Mauro Calise (Federica Web Learning Centre, University of Naples Federico II, Italy)
Timo Kos (LDE Centre, Netherlands), Oliver Janoschka (Stifterverband, Germany)
Call for Contributions
The focus of the policy track will be on the power of MOOCs, and online education in general, to act as a catalyst for change. Decision-makers at the Institutional, National and European level are invited to contribute with regard to the following challenges in Higher Education:
1. Quality and quantity education at cost for a digital audience
Higher Education Institutions are under pressure from industry to form graduates with the skills and knowledge to match the global jobs market, and from the digital generation to provide an innovative curriculum and learning experience. Meanwhile, reductions in government funding and student enrolments make it imperative for Universities to find alternative business models. Although online delivery may offer some solutions and some policy indicators, it poses challenges regarding use and storage of student data, especially in the light of the European GDPR.
- What is current policy regarding recognition and quality control of online degrees and credentials?
- How should online learning initiatives or new modes of delivery be most effectively implemented at the departmental, institutional or national level?
- What are the policy implications for adoption of data-driven approaches and data analytics for governance and quality assurance?
2. Continuous education & reskilling the European workforce
As the fourth industrial revolution causes many jobs to disappear, and changes the nature of other professions, a knowledge and skills gap is created. We explore how European universities can harness the power of MOOCs to increase the availability and accessibility of continuous professional education to scale the reskilling and upskilling of the European Workforce to address this gap.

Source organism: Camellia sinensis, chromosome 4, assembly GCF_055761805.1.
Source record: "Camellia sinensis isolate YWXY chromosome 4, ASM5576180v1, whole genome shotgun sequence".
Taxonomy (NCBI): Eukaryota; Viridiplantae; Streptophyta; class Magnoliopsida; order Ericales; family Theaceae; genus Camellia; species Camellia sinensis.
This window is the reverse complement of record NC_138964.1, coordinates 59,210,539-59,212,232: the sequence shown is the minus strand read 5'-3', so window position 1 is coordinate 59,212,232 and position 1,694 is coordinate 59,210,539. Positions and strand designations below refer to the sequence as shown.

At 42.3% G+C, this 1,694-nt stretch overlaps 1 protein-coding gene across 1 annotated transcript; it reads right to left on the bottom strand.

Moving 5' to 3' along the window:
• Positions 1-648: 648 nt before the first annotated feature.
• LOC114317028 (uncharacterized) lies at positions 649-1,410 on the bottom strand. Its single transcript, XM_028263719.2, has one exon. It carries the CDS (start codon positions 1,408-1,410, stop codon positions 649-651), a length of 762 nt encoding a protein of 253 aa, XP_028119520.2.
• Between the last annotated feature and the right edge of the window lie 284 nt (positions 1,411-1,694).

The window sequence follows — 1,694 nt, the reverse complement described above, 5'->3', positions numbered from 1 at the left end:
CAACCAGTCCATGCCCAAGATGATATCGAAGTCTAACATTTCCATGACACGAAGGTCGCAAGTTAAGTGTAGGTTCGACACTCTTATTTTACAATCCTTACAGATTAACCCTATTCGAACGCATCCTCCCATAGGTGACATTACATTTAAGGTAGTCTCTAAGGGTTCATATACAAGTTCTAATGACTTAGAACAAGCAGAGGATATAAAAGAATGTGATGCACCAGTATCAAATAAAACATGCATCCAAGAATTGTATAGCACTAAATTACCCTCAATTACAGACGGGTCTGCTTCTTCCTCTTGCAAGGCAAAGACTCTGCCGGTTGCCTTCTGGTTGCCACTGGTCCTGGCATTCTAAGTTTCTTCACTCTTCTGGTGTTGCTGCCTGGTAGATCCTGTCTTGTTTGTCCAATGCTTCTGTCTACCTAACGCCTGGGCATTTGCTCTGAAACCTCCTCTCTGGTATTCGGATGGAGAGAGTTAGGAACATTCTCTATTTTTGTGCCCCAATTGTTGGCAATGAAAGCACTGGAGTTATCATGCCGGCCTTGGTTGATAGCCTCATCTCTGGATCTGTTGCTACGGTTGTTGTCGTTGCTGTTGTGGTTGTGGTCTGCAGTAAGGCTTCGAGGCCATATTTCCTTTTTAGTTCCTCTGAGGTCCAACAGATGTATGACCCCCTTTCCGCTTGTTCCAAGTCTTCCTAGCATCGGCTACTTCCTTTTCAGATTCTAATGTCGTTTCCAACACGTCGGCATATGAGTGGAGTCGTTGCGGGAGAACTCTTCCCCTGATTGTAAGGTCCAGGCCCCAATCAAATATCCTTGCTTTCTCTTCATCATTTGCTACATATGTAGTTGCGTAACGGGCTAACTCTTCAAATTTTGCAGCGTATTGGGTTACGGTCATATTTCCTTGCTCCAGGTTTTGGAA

- What can Europe learn from high-ranking universities in the USA that have started to offer fully online degree programs at massive scale with open admission policies and low tuition fees on the leading MOOC platforms (Udacity, Coursera, EdX, FutureLearn)?
- What financial and regulatory hurdles should be taken down and what stimuli should be introduced for European universities to develop these types of accessible and low-cost courses and programmes for the reskilling of the current European workforce?
3. International and cross-institutional collaboration for solving real world problems
MOOCs are not only offering better access to (continuous) education, but also provide new opportunities to build education networks and learning communities on a truly global scale. Some universities and their partners have recently undertaken initiatives to explore these possibilities for international and cross-institutional collaboration e.g. the global and European virtual exchange alliance, where universities offer partner MOOCs as for-credit electives, and joint summer courses using MOOCs. These early explorations could point to a future with globally connected networks, sharing online courses and local facilities for real world projects. However, major policy questions remain:
- How can we leverage the abundance of MOOCs for international collaboration between academics, students and others, such as professionals working in businesses and non-profits around the world, to solve challenges like Sustainable Development Goals?
- What other international and interinstitutional collaborations could MOOCs and their platforms support? How could we use the collaborative strengths of the European Higher Education Area, such as the European Qualification Framework (EQF) or Erasmus+, to stimulate these kinds of collaborations?
- What kind of financial and regulatory hurdles should be taken down and what stimuli should be introduced for universities to develop these types of international collaborations to enhance access to each others’ courses or collaborate on real world challenges?